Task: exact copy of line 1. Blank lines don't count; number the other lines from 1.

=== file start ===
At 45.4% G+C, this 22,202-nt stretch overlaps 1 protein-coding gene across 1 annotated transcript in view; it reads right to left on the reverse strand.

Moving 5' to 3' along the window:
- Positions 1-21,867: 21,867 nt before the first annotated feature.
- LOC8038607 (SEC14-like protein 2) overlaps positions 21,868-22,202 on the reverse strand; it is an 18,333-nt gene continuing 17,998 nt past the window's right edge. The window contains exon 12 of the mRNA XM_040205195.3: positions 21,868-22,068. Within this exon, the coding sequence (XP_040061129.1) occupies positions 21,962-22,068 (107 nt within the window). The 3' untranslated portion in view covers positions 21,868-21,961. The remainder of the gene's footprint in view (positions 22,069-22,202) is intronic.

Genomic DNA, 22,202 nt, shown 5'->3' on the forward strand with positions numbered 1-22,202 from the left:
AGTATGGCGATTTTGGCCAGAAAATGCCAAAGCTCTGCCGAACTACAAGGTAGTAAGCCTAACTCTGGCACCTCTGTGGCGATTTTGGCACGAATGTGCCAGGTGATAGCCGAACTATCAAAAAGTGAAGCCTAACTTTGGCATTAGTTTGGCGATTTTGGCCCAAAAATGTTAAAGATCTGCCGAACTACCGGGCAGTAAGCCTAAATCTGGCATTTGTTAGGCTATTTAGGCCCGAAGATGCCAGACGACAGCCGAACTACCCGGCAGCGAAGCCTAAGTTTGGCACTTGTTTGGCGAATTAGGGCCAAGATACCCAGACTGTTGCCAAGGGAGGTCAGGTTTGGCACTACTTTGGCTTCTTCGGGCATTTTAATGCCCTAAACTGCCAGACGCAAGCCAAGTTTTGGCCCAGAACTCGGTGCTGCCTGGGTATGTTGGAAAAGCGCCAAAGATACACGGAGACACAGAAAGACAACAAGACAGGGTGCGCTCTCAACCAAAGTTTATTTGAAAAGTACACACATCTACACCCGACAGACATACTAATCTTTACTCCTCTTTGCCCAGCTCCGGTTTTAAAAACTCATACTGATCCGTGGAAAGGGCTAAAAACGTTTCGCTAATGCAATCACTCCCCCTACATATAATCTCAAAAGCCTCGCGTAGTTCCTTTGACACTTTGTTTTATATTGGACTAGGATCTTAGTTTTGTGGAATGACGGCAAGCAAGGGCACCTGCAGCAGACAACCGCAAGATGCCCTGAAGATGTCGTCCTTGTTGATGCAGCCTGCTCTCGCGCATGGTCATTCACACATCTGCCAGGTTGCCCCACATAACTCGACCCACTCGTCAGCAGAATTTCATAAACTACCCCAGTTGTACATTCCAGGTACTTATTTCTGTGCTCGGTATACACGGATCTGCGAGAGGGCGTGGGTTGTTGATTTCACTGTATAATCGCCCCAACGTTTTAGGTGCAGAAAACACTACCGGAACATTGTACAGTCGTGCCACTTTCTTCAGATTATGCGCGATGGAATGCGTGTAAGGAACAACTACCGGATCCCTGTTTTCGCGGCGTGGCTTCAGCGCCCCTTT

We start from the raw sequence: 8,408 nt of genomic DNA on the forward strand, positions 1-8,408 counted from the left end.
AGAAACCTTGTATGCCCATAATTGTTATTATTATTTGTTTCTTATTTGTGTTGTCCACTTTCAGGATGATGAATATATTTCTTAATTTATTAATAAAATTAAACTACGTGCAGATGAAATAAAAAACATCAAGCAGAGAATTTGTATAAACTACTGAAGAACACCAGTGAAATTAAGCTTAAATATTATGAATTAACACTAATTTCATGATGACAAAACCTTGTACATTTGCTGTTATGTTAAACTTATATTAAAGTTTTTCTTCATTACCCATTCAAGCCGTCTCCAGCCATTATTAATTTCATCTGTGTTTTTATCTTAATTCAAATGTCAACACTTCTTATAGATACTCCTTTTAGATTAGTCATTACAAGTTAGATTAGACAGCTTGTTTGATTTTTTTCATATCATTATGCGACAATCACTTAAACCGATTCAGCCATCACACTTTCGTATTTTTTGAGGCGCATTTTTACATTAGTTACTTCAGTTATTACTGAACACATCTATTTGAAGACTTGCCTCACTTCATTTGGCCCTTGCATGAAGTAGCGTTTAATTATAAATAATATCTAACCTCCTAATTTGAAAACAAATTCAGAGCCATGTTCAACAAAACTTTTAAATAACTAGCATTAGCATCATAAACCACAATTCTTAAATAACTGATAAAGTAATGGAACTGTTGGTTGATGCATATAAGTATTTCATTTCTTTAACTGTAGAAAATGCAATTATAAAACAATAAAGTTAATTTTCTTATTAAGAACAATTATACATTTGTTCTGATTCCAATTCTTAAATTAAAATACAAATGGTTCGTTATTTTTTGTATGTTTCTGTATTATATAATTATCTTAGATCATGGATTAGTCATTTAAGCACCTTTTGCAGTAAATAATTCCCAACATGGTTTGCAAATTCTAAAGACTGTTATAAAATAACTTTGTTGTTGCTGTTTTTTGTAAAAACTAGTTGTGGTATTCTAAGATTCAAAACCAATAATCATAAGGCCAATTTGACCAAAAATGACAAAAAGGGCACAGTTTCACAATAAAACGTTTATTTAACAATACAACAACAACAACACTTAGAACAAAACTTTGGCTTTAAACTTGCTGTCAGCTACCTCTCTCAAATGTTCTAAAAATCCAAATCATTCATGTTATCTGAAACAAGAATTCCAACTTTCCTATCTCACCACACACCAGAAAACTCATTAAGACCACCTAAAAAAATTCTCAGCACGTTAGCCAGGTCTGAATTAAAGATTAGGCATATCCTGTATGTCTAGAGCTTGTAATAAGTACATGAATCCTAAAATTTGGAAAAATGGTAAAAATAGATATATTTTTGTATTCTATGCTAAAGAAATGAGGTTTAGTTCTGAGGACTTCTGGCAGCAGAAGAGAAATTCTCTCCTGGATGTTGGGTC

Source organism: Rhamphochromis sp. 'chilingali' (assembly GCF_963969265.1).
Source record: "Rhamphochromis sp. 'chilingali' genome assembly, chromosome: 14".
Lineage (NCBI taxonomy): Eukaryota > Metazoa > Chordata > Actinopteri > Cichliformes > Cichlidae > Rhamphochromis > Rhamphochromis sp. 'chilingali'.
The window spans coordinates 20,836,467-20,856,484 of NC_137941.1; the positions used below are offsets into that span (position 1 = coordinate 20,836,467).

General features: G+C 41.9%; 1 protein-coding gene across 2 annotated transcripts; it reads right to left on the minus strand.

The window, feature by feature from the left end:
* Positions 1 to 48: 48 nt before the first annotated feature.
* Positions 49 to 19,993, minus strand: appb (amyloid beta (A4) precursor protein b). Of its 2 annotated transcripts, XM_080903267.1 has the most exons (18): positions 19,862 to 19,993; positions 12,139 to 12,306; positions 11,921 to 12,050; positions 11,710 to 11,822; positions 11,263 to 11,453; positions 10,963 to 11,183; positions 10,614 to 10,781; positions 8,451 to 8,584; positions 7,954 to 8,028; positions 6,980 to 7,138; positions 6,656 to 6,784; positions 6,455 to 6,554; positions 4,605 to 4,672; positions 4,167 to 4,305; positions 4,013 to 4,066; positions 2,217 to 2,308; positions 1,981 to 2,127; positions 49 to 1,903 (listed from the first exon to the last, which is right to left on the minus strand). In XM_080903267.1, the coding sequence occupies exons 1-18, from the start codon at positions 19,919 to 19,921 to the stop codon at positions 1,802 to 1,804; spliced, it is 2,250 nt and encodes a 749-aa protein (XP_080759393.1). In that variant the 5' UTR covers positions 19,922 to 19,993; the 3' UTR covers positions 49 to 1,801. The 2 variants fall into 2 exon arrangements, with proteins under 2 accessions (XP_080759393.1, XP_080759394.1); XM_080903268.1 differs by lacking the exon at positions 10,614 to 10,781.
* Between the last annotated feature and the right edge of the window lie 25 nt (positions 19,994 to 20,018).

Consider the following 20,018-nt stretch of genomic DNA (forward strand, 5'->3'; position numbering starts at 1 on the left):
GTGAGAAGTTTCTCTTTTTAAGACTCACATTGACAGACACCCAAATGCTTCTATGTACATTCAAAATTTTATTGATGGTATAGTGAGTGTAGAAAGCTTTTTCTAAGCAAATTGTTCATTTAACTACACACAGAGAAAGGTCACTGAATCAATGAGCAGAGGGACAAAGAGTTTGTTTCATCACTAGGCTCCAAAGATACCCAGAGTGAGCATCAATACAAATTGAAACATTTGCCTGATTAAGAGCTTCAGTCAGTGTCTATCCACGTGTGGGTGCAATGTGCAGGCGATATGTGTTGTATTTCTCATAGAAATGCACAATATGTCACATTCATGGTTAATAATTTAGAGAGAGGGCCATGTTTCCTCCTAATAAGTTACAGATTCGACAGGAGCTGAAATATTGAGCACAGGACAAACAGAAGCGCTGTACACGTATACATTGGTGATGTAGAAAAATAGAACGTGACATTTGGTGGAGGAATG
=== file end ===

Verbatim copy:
At 45.4% G+C, this 22,202-nt stretch overlaps 1 protein-coding gene across 1 annotated transcript in view; it reads right to left on the reverse strand.